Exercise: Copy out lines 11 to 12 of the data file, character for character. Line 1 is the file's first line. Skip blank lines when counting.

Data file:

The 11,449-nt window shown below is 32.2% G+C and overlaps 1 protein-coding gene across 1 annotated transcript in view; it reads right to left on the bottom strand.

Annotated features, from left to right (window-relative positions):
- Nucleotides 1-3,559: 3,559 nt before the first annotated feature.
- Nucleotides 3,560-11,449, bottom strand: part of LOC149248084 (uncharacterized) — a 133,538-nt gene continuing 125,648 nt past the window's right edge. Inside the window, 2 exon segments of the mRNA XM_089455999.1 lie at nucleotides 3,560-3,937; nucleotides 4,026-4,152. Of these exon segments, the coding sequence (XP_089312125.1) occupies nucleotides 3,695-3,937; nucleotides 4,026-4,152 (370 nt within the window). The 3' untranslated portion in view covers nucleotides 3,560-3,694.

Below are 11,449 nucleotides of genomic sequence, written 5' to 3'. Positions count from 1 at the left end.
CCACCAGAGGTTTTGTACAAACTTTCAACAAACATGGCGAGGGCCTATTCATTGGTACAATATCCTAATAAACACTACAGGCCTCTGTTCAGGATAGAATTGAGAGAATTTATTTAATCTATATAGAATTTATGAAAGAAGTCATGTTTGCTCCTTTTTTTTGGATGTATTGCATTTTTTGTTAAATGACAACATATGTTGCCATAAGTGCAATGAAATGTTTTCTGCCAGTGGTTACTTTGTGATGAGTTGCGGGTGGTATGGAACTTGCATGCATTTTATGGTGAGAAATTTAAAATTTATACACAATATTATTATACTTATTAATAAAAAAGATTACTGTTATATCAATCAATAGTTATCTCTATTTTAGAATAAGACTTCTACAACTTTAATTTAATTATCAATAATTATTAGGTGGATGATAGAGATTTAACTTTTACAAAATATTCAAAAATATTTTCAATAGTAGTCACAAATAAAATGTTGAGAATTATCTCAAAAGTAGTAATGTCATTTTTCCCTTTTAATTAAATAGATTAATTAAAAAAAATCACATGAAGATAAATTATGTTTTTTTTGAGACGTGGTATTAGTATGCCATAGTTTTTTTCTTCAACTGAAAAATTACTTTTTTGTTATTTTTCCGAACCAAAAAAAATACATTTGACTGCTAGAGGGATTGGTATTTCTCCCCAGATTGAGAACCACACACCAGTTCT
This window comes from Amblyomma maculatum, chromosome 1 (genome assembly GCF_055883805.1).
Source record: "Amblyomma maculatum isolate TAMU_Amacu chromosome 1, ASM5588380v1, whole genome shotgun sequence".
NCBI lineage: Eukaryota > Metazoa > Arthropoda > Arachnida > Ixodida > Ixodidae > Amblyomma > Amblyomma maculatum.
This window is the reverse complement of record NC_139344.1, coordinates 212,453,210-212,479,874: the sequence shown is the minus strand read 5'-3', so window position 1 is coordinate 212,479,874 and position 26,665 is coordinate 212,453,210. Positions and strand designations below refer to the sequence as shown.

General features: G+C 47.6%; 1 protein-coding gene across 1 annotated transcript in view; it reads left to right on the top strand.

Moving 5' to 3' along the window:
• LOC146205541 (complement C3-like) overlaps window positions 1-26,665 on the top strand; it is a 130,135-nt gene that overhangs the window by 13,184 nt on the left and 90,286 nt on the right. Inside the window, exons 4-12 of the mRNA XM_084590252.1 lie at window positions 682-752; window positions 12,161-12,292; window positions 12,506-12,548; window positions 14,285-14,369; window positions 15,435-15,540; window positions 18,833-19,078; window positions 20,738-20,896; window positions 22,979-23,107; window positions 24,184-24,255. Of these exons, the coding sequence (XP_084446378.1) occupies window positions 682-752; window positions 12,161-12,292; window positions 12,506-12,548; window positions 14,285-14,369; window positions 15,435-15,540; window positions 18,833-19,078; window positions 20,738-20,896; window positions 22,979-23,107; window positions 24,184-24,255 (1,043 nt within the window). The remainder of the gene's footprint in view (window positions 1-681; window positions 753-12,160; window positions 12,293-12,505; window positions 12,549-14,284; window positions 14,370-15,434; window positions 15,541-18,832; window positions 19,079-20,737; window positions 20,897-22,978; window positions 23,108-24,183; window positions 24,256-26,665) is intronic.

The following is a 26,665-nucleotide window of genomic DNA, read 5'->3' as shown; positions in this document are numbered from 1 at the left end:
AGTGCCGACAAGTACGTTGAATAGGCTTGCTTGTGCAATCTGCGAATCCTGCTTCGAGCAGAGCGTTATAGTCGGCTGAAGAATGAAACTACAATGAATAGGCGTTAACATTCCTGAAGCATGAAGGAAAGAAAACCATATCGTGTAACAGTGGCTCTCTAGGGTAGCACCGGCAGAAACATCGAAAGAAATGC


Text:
General features: G+C 47.6%; 1 protein-coding gene across 1 annotated transcript in view; it reads left to right on the top strand.

Moving 5' to 3' along the window: